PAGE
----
Peer Mentoring

Peer mentors help and guide students in PES. They work in close collaboration with the professional staff to support and facilitate student wellbeing and success. To their students, they are advocates, educators, role models, and friends.

Each peer mentor is assigned approximately 30 students. They meet with them regularly, usually two or more times a semester, over the course of years one and two at the University.

Peer mentors are provided with advanced training and development opportunities based on the following six competency areas:

1. Leadership

Leadership is a purposeful, collaborative, values-based process that strives for positive social change. With this definition of leadership and the nature of PES’s work, staff members must be leaders - and leadership, including as it’s defined here, must constantly be critically examined (Komives & Wagner, 2009).

2. Interpersonal Communication

Communication for mentors involves high-quality listening, critical thinking, and response. Listening includes hearing, attending, understanding, and remembering. Response includes silent listening, questioning, paraphrasing, empathizing, supporting, analyzing, evaluating, and advising (Adler, Rosenfeld, and Proctor, 2010).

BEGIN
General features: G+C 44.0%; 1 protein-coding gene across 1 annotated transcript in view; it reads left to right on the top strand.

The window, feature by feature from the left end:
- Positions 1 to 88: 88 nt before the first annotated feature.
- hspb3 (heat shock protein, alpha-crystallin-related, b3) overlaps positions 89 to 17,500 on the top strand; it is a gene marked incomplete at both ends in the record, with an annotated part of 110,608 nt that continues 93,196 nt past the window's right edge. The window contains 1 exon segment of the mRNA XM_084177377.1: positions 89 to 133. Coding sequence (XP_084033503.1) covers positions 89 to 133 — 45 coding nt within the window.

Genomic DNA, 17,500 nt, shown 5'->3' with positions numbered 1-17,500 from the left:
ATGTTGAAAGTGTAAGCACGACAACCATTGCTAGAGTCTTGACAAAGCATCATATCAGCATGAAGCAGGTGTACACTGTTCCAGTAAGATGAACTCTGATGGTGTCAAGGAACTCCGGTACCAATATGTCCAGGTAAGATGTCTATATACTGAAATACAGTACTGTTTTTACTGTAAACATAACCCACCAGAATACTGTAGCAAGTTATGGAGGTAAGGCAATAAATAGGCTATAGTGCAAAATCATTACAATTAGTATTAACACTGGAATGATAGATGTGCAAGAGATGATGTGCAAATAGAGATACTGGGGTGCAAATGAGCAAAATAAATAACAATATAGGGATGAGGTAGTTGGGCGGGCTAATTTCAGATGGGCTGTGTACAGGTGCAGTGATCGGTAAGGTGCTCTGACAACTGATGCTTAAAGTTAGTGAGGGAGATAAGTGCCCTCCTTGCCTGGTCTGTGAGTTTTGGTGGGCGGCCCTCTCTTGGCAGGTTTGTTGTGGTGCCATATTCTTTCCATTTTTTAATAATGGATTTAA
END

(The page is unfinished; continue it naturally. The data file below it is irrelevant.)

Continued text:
3. Self-Care

Compassion fatigue is common with peer mentors and other helpers. Strategies and actions are used to promote mentors’ personal, holistic wellbeing.

4. Campus and Community Resources

For PES students to achieve academic, career, and personal wellbeing, peer mentors must be experts on a broad range of campus and community resources.

5. Diversity and Social Justice

PES is a diverse community of students with aims of inclusion and social justice for everyone. As such, peer mentors must be equipped with the awareness, knowledge, and skills to meet the needs of all their students and facilitate positive social change.

6. Administration and Technology

Peer mentors use tools, digital and otherwise, which help with the efficient and effective day-to-day operations of the program.

References

Adler, R. B., Lawrence, B. R., and Proctor, R. F. (2010). Interplay: The process of interpersonal communication. New York, NY: Oxford University Press.

Komives, S. R., & Wagner, W. (Eds.). (2009). Leadership for a better world: Understanding the social change model of leadership development. San Francisco, CA: Jossey-Bass.